Searching for a Strategy
Another week, another ISIS atrocity. And President Obama has finally taken off the gloves… kind of.
After confirmation that still another American, 26-year-old aid worker Kayla Mueller, had been killed by the savages, the president defined the killers as a "hateful and abhorrent terrorist group."
More importantly, the president asked Congress to endorse the use of military force against ISIS, although he seems to maintain that the battle can be won without employing ground troops. Right after the president's brief speech Wednesday, Fox News White House correspondent Ed Henry summed up the commander-in-chief's overall war strategy:
A, I'm not George W. Bush. B, no endless ground wars.
Despite the fact that his message was intentionally ambiguous, President Obama is sure to find resistance on both sides of the aisle. Some dovish Democrats are wary of any military force whatsoever, while some Republicans say the request is too vague, too limited, and does not lay out a concrete strategy to fight the terrorists. Of course, there are also those in the GOP who will oppose anything the president suggests, whatever the merits.
Washington's wise elders are fairly consistent in their views. Robert Gates, the former Pentagon boss who is anything but a partisan bomb-thrower, said this a few months ago: "There will be boots on the ground if there's to be any hope of success." And just days ago, Lt. Gen. Michael Flynn, former head of the Defense Intelligence Agency said our strategy is "clearly not working … you can't defeat an enemy that you don't admit exists."
It now seems that President Obama is admitting that an enemy exists, a dangerous enemy that is eager to kill Americans – whether in Syria or in Iraq or in the USA. They are not a jayvee team, and tens of thousands of eager jihadists from all over the world are joining their ranks. These barbarians will stop at nothing in their quest to establish a new Islamic caliphate.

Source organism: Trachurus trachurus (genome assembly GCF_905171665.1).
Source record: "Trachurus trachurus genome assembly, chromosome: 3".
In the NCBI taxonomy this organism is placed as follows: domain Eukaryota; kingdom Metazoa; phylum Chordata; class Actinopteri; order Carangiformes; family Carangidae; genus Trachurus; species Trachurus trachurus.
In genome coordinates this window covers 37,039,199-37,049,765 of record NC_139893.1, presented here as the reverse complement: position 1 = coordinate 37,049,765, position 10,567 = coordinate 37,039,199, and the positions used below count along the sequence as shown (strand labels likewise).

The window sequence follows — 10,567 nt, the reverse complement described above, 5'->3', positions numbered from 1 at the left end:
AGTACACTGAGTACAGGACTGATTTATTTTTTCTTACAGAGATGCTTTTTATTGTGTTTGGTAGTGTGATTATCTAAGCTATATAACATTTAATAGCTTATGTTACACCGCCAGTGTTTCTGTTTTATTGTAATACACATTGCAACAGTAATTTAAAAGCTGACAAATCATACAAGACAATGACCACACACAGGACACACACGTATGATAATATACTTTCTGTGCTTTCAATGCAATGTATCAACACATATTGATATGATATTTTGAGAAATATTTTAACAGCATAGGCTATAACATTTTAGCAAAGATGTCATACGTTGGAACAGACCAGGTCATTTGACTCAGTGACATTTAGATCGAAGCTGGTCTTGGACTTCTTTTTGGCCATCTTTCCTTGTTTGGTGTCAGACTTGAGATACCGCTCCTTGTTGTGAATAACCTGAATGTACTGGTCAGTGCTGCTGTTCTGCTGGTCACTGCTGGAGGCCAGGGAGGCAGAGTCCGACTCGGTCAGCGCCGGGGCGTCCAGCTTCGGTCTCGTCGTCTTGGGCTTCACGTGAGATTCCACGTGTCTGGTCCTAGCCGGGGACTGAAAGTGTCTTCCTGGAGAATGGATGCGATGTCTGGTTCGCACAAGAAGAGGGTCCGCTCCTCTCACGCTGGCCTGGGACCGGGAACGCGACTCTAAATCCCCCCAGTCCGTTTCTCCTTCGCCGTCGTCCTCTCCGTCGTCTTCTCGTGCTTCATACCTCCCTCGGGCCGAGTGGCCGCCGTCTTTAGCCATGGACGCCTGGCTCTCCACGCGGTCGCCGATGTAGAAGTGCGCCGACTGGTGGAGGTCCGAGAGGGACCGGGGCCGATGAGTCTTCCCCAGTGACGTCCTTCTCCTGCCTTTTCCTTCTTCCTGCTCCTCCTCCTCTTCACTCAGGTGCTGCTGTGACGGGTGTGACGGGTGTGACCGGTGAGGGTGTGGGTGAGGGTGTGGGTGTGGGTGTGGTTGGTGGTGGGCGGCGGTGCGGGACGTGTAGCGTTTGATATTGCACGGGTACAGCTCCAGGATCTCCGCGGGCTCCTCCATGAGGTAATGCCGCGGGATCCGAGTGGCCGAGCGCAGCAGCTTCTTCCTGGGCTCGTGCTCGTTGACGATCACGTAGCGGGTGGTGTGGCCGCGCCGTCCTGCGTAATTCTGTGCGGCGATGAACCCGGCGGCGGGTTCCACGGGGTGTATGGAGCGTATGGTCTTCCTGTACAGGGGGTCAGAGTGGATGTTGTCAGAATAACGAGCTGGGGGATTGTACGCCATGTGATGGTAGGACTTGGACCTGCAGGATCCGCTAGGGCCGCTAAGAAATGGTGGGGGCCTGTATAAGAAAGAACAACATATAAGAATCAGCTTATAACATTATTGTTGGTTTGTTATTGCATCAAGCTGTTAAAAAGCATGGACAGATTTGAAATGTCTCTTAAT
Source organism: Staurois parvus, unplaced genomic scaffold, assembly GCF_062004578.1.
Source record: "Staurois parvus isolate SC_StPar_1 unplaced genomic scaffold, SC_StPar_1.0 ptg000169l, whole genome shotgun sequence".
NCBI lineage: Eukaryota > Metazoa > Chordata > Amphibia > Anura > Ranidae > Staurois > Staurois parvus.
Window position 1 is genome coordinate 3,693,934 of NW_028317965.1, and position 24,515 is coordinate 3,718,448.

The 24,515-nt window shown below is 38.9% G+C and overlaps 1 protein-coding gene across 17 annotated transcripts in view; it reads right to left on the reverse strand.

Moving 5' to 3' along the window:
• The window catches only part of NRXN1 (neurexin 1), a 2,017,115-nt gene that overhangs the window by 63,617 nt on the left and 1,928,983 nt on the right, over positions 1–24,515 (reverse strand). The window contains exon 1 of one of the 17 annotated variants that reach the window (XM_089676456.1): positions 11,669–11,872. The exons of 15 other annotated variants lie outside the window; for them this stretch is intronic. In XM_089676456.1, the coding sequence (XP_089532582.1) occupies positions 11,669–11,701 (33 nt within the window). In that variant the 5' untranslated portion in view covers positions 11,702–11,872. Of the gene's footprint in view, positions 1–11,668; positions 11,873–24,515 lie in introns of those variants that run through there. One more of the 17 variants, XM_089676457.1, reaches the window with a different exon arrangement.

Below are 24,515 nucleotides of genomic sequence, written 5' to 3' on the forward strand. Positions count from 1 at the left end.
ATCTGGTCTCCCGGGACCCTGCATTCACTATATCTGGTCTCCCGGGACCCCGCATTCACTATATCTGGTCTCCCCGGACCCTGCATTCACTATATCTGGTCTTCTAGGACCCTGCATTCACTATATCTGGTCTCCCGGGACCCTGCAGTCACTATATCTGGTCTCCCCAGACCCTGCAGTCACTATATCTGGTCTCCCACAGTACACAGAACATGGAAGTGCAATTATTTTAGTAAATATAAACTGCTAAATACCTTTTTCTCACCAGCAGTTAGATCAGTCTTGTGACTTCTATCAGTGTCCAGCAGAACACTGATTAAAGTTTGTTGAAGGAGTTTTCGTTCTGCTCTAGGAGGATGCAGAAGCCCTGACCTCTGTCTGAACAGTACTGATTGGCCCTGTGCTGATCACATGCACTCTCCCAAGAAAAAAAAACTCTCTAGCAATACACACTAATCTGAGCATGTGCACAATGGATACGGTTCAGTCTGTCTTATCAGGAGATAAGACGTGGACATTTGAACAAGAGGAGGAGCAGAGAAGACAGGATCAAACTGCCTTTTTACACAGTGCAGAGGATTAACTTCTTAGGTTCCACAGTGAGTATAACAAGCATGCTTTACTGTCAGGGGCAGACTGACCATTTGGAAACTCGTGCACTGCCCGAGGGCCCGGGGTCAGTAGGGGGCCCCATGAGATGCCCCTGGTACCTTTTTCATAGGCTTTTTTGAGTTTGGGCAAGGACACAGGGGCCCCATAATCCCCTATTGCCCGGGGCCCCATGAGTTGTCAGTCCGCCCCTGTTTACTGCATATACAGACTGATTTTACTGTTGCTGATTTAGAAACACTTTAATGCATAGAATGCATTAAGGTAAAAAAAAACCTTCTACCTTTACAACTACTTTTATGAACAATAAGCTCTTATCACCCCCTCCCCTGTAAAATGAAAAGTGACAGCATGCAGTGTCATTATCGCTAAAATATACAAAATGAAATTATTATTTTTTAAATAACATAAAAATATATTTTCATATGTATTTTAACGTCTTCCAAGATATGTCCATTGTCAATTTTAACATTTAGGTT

Stopping the killers will require a long-term and coherent strategy, one that could include some U.S. ground forces. So far President Obama has scoffed at that idea, preferring to believe that a weak coalition and continued air strikes will be sufficient.
It's worth keeping something in mind: This is a man who won election in 2012 after boasting about having ended the war in Iraq, a man whose trophy case includes the Nobel Peace Prize. It is not hard to imagine how painful it must be for him to see Thursday's banner headline: OBAMA ASKS FOR WAR POWER
The president's longtime friend and confidante David Axelrod visited the No Spin Zone this week – like his former boss, he seems to believe we are pursuing the right strategy and that air power will eventually be enough "degrade" the savages. Secretary of State John Kerry actually claims "we are on the road" to defeating the Islamic State, while President Obama says ISIL is plagued by "sinking morale." But even Pollyanna knows that the ISIS crew will not go gently.
This is a pertinent time to recall a famous quote attributed to Leon Trotsky: "You may not be interested in war, but war is interested in you." It is obvious that President Obama came into office without any interest in waging war – he preferred to pursue "social justice" through income redistribution and an expansion of the welfare state. Unfortunately for him, and for us, is equally obvious that the butchers of ISIS have given him absolutely no choice. War is very, very interested in President Obama.